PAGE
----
Experts provide tips on how to talk to your kids about the Uvalde shooting
As more information is released about the deadly school shooting in Uvalde, experts say some children might have a lot of questions about it.
"They most likely in their phones have seen it,” pediatrician Dr. Álvaro Donaire García said. He added that kids are capable of knowing the difference between those that want to keep them safe and those who may want to hurt them.
For children between the ages of 2 and 6, Garcia recommends you only talk to them about the news if they bring it up and immediately ask them what they know about it. Be honest with them and say there are some who want to hurt other people, but teachers, officers and their parents are doing everything possible to keep them safe.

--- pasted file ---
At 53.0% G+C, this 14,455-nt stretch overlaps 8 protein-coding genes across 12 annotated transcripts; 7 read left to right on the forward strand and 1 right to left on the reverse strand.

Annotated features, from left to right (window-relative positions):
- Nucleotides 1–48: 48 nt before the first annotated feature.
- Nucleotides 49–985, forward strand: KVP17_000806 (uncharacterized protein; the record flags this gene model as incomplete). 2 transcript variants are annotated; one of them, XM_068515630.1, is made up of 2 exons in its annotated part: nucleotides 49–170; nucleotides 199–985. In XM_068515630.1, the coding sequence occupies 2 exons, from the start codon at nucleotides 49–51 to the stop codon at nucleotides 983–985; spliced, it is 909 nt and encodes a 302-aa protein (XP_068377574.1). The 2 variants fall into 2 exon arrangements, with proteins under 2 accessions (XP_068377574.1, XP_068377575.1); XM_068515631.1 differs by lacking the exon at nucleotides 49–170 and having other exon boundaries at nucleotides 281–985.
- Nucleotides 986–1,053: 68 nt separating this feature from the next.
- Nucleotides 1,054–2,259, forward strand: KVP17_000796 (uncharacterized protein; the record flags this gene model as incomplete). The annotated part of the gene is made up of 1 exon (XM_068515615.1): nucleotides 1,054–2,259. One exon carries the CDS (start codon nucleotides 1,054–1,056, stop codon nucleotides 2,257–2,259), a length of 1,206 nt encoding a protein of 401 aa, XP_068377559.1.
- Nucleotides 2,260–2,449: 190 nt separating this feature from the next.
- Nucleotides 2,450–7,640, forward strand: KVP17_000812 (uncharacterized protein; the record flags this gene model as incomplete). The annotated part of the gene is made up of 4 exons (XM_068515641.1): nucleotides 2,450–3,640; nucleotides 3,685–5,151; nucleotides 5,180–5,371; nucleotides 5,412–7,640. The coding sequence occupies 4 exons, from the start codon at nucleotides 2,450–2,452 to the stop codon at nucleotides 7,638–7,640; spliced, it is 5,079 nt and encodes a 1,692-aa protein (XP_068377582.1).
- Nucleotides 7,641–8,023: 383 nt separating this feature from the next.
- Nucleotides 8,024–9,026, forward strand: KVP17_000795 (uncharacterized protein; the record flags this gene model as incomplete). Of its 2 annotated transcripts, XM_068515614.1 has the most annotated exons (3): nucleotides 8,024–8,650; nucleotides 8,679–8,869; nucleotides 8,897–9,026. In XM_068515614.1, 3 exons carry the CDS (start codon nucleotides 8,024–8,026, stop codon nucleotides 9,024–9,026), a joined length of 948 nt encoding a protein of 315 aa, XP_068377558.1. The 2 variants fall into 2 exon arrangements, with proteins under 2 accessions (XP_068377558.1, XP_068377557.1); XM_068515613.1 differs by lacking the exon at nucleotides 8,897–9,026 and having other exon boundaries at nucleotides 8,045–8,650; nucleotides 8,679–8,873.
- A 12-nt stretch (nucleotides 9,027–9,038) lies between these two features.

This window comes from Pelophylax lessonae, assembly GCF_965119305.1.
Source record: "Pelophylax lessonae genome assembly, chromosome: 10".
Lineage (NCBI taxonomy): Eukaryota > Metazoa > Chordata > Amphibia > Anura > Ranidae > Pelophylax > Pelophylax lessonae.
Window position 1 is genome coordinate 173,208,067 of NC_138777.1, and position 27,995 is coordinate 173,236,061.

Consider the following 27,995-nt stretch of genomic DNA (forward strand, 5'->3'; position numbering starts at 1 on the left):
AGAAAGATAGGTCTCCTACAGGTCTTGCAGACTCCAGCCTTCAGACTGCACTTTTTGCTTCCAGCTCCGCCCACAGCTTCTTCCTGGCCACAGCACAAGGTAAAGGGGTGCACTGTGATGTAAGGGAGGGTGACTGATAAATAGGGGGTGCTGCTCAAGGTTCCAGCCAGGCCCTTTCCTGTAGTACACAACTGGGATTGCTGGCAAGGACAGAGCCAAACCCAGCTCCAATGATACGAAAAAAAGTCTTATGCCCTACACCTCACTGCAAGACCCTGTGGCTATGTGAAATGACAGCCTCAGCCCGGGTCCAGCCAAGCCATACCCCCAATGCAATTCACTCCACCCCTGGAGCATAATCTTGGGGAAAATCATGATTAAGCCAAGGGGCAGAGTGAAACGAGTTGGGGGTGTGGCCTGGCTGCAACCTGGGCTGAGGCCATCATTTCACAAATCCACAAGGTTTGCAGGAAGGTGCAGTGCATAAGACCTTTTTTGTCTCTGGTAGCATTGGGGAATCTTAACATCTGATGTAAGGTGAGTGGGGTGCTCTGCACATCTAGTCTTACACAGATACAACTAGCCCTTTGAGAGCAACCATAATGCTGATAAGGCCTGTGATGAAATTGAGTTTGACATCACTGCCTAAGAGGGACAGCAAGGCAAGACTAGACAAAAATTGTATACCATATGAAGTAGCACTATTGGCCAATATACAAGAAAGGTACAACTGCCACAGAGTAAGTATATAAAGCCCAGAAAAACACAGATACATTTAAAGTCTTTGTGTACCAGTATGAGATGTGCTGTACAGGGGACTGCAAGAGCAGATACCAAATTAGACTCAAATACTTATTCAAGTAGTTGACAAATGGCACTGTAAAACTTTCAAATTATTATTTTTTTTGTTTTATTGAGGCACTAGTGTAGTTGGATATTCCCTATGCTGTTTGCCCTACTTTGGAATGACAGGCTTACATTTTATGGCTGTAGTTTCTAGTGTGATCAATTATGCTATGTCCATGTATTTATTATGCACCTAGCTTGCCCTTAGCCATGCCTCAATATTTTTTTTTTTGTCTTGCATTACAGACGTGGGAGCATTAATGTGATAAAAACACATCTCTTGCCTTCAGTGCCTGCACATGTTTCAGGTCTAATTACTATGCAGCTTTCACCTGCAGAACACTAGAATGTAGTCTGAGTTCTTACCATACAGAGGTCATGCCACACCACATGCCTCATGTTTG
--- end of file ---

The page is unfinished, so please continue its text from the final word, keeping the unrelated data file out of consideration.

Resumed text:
The conversation is different for those between the ages of 6 and 12. Experts say it's important to ask them questions before discussing the topic, as they likely they know about the Uvalde shooting.
It's important to ask and listen to their opinions and to not talk about politics.
When talking to teens, experts say you should ask and listen to their thoughts about the shooting without imposing your personal or political views, while emphasizing that officers and their parents are doing their best to keep them safe.
Psychologist Rebecca Resendiz Rodriguez says parents of teens have to start the conversation because kids might not want to talk about it out of fear of upsetting their parents.
School districts have counselors and access to state resources so kids can get the mental health guidance they need.